Knauer said some of the “people who hold those contracts to sell us cattle aren’t all eager to fulfill the contracts, particularly in view of the fact that the current market price is significantly higher than the amounts they agreed to sell them for, and a lot of them see the Eastern bankruptcy as a opportunity to get out of those contracts. We see those contracts as an asset that has significant value.”
Eastern Livestock paid those cow-calf operators down payments, but producers could make more money by forfeiting the down payment and selling the cattle at current cash prices, Knauer said. He said there were some producers who received bad checks for the down payments.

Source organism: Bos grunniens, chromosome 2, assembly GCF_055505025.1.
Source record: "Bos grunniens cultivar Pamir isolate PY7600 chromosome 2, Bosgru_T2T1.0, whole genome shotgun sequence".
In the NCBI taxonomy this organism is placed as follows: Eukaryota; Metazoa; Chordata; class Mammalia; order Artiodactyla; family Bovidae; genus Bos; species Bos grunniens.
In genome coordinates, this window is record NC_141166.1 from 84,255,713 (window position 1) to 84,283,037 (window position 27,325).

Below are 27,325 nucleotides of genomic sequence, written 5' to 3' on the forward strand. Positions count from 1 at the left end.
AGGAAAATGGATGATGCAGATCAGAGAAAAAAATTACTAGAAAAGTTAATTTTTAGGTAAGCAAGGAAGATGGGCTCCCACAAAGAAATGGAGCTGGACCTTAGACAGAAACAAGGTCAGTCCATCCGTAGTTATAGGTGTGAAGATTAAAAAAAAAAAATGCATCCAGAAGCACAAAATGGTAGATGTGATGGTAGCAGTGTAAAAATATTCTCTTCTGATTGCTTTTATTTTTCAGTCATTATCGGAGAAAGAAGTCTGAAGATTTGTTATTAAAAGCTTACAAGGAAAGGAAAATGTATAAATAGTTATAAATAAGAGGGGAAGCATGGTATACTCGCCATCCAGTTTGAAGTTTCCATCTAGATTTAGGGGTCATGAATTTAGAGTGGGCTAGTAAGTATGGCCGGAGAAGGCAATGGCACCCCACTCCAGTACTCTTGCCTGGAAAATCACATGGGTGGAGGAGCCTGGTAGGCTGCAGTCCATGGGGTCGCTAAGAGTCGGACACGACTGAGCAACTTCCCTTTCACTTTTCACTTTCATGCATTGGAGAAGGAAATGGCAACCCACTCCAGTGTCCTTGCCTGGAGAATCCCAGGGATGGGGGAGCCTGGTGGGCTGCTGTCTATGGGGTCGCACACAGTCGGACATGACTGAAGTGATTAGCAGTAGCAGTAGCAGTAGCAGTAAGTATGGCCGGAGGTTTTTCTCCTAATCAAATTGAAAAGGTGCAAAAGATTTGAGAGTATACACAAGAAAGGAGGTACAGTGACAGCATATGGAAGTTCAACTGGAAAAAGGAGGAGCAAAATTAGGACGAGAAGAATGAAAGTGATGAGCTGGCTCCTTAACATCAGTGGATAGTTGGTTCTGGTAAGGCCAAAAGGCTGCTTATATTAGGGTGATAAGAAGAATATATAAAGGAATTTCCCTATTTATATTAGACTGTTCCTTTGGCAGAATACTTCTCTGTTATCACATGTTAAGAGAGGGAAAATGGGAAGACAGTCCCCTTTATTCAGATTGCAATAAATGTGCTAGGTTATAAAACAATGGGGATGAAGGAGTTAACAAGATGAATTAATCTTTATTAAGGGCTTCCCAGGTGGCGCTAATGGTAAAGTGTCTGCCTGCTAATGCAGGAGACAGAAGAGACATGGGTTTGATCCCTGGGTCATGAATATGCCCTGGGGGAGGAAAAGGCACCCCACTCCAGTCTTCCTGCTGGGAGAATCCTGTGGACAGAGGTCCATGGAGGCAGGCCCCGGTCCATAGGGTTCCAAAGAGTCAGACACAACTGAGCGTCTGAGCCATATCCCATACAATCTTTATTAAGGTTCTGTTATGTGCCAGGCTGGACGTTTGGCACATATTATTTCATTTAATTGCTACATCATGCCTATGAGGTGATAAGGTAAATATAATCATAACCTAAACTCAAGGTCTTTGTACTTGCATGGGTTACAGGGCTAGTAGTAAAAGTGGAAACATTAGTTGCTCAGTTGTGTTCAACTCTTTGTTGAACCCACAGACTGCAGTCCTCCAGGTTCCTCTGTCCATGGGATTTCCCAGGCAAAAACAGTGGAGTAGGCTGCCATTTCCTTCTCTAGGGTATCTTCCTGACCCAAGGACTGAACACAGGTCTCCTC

“We have a lot of people that want to buy the contracts,” he said. “Well, if you can’t deliver the cattle, selling the contract is to no avail.” He said they’re working on strategies to enforce the purchase contracts, which could involve court action, and will begin implementing them soon.
Knauer said it will probably take six months to fully wind down Eastern Livestock’s operations, but the court cases could go on for years. He’s still working on the first question in people’s minds: Where did the money go?
“The second question is why did they do this, and how did all the losses occur?” he said. “I can’t, I have some ideas about that, but I’m not ready to say why they did — I don’t know why, I don’t know we’ll ever know why they did what they did. But there were obviously very significant losses that had to be covered, and I’m not sure I yet know where they all occurred.”
Source: DTN Reporter Katie Micik
Posted by Russell Nemetz